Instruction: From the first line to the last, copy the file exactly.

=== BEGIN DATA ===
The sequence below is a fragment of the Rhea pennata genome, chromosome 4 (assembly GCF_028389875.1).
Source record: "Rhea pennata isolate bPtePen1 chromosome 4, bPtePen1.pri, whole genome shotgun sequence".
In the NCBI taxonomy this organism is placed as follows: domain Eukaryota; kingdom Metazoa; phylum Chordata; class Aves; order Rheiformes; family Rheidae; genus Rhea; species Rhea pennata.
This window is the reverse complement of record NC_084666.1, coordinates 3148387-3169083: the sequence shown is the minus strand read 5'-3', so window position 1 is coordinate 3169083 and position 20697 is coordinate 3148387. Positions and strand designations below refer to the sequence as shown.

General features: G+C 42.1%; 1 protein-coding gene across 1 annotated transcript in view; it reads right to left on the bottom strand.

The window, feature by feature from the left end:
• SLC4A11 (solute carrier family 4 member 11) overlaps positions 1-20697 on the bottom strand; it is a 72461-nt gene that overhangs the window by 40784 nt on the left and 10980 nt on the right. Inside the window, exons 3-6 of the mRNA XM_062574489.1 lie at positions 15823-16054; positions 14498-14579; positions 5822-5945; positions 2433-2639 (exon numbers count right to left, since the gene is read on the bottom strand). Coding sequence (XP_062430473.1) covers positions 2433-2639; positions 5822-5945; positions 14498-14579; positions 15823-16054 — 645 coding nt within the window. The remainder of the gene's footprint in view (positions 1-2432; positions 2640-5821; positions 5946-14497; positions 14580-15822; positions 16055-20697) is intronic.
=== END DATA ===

The sequence below is a fragment of the Rhea pennata genome, chromosome 4 (assembly GCF_028389875.1).
Source record: "Rhea pennata isolate bPtePen1 chromosome 4, bPtePen1.pri, whole genome shotgun sequence".
In the NCBI taxonomy this organism is placed as follows: domain Eukaryota; kingdom Metazoa; phylum Chordata; class Aves; order Rheiformes; family Rheidae; genus Rhea; species Rhea pennata.
This window is the reverse complement of record NC_084666.1, coordinates 3148387-3169083: the sequence shown is the minus strand read 5'-3', so window position 1 is coordinate 3169083 and position 20697 is coordinate 3148387. Positions and strand designations below refer to the sequence as shown.

General features: G+C 42.1%; 1 protein-coding gene across 1 annotated transcript in view; it reads right to left on the bottom strand.

The window, feature by feature from the left end:
• SLC4A11 (solute carrier family 4 member 11) overlaps positions 1-20697 on the bottom strand; it is a 72461-nt gene that overhangs the window by 40784 nt on the left and 10980 nt on the right. Inside the window, exons 3-6 of the mRNA XM_062574489.1 lie at positions 15823-16054; positions 14498-14579; positions 5822-5945; positions 2433-2639 (exon numbers count right to left, since the gene is read on the bottom strand). Coding sequence (XP_062430473.1) covers positions 2433-2639; positions 5822-5945; positions 14498-14579; positions 15823-16054 — 645 coding nt within the window. The remainder of the gene's footprint in view (positions 1-2432; positions 2640-5821; positions 5946-14497; positions 14580-15822; positions 16055-20697) is intronic.